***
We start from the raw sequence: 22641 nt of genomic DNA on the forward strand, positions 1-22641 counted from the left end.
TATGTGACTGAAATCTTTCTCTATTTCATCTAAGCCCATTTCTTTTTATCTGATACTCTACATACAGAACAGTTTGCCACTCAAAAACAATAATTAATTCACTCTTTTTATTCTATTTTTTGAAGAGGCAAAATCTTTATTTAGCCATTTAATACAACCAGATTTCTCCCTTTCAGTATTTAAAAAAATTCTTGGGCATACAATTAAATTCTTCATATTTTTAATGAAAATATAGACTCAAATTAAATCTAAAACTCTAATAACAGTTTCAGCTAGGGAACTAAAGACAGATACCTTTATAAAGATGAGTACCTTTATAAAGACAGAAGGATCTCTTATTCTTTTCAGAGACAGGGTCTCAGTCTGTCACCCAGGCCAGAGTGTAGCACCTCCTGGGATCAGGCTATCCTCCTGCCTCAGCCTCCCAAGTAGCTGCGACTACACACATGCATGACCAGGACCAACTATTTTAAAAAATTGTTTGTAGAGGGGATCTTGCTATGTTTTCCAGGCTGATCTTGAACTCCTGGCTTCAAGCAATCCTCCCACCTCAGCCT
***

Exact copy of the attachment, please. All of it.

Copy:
We start from the raw sequence: 22641 nt of genomic DNA on the forward strand, positions 1-22641 counted from the left end.
TATGTGACTGAAATCTTTCTCTATTTCATCTAAGCCCATTTCTTTTTATCTGATACTCTACATACAGAACAGTTTGCCACTCAAAAACAATAATTAATTCACTCTTTTTATTCTATTTTTTGAAGAGGCAAAATCTTTATTTAGCCATTTAATACAACCAGATTTCTCCCTTTCAGTATTTAAAAAAATTCTTGGGCATACAATTAAATTCTTCATATTTTTAATGAAAATATAGACTCAAATTAAATCTAAAACTCTAATAACAGTTTCAGCTAGGGAACTAAAGACAGATACCTTTATAAAGATGAGTACCTTTATAAAGACAGAAGGATCTCTTATTCTTTTCAGAGACAGGGTCTCAGTCTGTCACCCAGGCCAGAGTGTAGCACCTCCTGGGATCAGGCTATCCTCCTGCCTCAGCCTCCCAAGTAGCTGCGACTACACACATGCATGACCAGGACCAACTATTTTAAAAAATTGTTTGTAGAGGGGATCTTGCTATGTTTTCCAGGCTGATCTTGAACTCCTGGCTTCAAGCAATCCTCCCACCTCAGCCT